1. The magnitude of this EAR will vary as prime rates rise, such that this EAR will be zero again when bank prime equals the credit union's prime. The magnitude of normal EAR does not change significantly with interest rates.
  2. This EAR is an exposure to rising rates, whereas credit unions are normally exposed to falling rates. The falling rate exposure still exists, but is currently hidden by the low rate environment. Eventually, rates will rise again and the falling rate exposure will be there again.
  3. This new EAR is pretty tricky to hedge.

So we now have two types of EAR. We need to give this new form of EAR a name to avoid confusion with the completely different normal EAR. As this EAR will only occur when rates are low, we'll call it Low Rate EAR. So we have normal EAR and, now, Low Rate EAR.

What to do about Low Rate EAR next.

Monday, May 11, 2009

New EAR and Masked EAR

Let's review the main points of the last post.

  1. It seems that the prime rate will not go down anymore. The Bank of Canada indicates that a 2.25% prime rate is the floor; we will not see prime at 2.00%.

  2. Most credit unions have a falling rate exposure. That falling rate exposure is now $0 because rates likely will not drop any further. In other words, most credit unions now have no Earnings at Risk (EAR) interest rate risk.

  3. The Bank of Canada forecasts rates will stay at these levels for a year. If true, credit unions will have zero falling rate interest rate risk for the next year.

So falling rate exposures have been eliminated, but that doesn't mean they should be ignored. When rates rise again, they will come back. Instead of relaxing, take this time as an excellent opportunity to optimize (or eliminate) your EAR interest rate risk.

EAR falling rate exposures is temporarily hidden, but when rates rise again it will reappear. Depending on your credit unions shock test and depending how quickly the Bank of Canada raises rates this might be a step-wise process. Here's a few cases:

  1. If the shock test at your credit union is 25 basis points, the next rise in rates will immediately bring back all of your falling rate EAR.

  2. If the shock test is 50 basis points and the next move in rates is 25 basis points higher, your falling rate EAR will be one-half of normal. The next move higher after that brings all your EAR all back.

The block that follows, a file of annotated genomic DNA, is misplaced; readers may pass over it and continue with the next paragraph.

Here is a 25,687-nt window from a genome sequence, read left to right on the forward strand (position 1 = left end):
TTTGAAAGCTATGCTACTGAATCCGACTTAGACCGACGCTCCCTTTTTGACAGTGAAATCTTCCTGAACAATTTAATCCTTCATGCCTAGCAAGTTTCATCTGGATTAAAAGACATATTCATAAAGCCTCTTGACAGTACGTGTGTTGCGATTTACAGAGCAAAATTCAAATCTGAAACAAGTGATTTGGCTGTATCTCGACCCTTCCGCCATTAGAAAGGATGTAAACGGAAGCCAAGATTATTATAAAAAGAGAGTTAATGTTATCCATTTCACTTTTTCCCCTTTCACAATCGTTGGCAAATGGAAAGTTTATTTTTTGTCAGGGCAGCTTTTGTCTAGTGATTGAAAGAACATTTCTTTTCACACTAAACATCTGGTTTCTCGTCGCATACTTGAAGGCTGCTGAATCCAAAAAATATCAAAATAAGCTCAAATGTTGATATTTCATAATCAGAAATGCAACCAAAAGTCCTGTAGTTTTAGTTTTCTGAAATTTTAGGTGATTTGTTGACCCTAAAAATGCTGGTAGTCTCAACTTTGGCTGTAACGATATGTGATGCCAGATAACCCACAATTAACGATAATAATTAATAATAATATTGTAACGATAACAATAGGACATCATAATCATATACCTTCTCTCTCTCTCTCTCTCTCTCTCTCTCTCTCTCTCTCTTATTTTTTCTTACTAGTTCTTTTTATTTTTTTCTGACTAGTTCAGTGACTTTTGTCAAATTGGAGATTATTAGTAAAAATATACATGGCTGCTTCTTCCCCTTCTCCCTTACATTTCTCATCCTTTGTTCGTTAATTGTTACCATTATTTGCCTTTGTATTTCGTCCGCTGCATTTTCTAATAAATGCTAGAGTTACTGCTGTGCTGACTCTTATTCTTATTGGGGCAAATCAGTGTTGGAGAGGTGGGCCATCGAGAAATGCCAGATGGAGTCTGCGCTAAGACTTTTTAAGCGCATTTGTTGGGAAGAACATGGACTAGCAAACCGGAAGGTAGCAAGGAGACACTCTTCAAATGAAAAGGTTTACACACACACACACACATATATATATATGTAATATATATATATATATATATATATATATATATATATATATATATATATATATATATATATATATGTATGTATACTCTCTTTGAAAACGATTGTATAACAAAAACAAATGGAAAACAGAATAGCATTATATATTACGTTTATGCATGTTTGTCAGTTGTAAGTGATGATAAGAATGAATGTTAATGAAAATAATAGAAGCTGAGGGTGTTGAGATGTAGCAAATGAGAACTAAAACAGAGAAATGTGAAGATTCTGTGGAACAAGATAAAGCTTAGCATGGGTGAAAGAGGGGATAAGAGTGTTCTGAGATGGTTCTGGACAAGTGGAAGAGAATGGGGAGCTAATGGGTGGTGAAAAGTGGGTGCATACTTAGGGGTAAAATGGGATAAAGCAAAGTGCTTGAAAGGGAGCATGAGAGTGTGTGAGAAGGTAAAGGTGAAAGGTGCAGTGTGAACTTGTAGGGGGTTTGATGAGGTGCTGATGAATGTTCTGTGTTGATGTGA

3. If the shock test is 100 basis points and the next move in rates is 25 basis points higher, your falling rate EAR will be one-quarter of normal. Each quarter point move higher adds another quarter of EAR exposure.

Having said all that, chances are good that no matter your shock test level, the next move in rates will bring all of your EAR exposure back. Why? The Bank of Canada has engineered rates all the way down to what it calls the effective lower bound - in effect, as low as they can. This would obviously be tremendously inflationary in a normal economy, and one of the main functions of the Bank of Canada is to keep inflation within a tight range. On the other hand, we are in such a bad recession right now that the Bank has lowered rates to the very lowest level it can go. Any rise in rates now could make things worse and could squelch any emerging economic growth. So the Bank won't move rates higher until it is convinced that the economy is rebounding. But, when the economy does seem to be coming back, it will want to move quickly to keep inflation in check. For those reasons, the first rate change is unlikely to be a quarter-point move - more likely it will jump a half percent or more.

If that is correct, the next move in rates will bring back all of your credit union's falling rate EAR. So, it is definitely not a good idea to ignore it. That's why you should take this time of zero EAR to get this masked/hidden exposure under control.

Another thought. As mentioned last time, most interest rate risk models have a 0.0% interest rate floor. This prevents the possibility of negative interest rates. Given the Bank of Canada's last statement, this now seems incorrect. The floor should be set at .25%, which roughly where the current over night rate is. 0.25% is where the Bank of Canada has set the floor. Also, clearly the floor is much higher for variable rate assets. For loans at the prime rate, the floor is 2.25%. If there is a loan with spread over prime, the floor would be 2.25% plus the spread. Some savings account rates are already below 0.25%. For those cases, the floor is the current rate.

Next post we will cover the very interesting ramifications for those credit unions that froze their prime rate at higher levels.

Saturday, May 9, 2009

Ramifications of Zero EAR

The last post promised a discussion on ramifications of zero Earnings at Risk (EAR). There are two cases: those credit unions who froze their variable asset rates some time ago and every other credit union with a falling rate exposure. Each case will be handled in separate posts.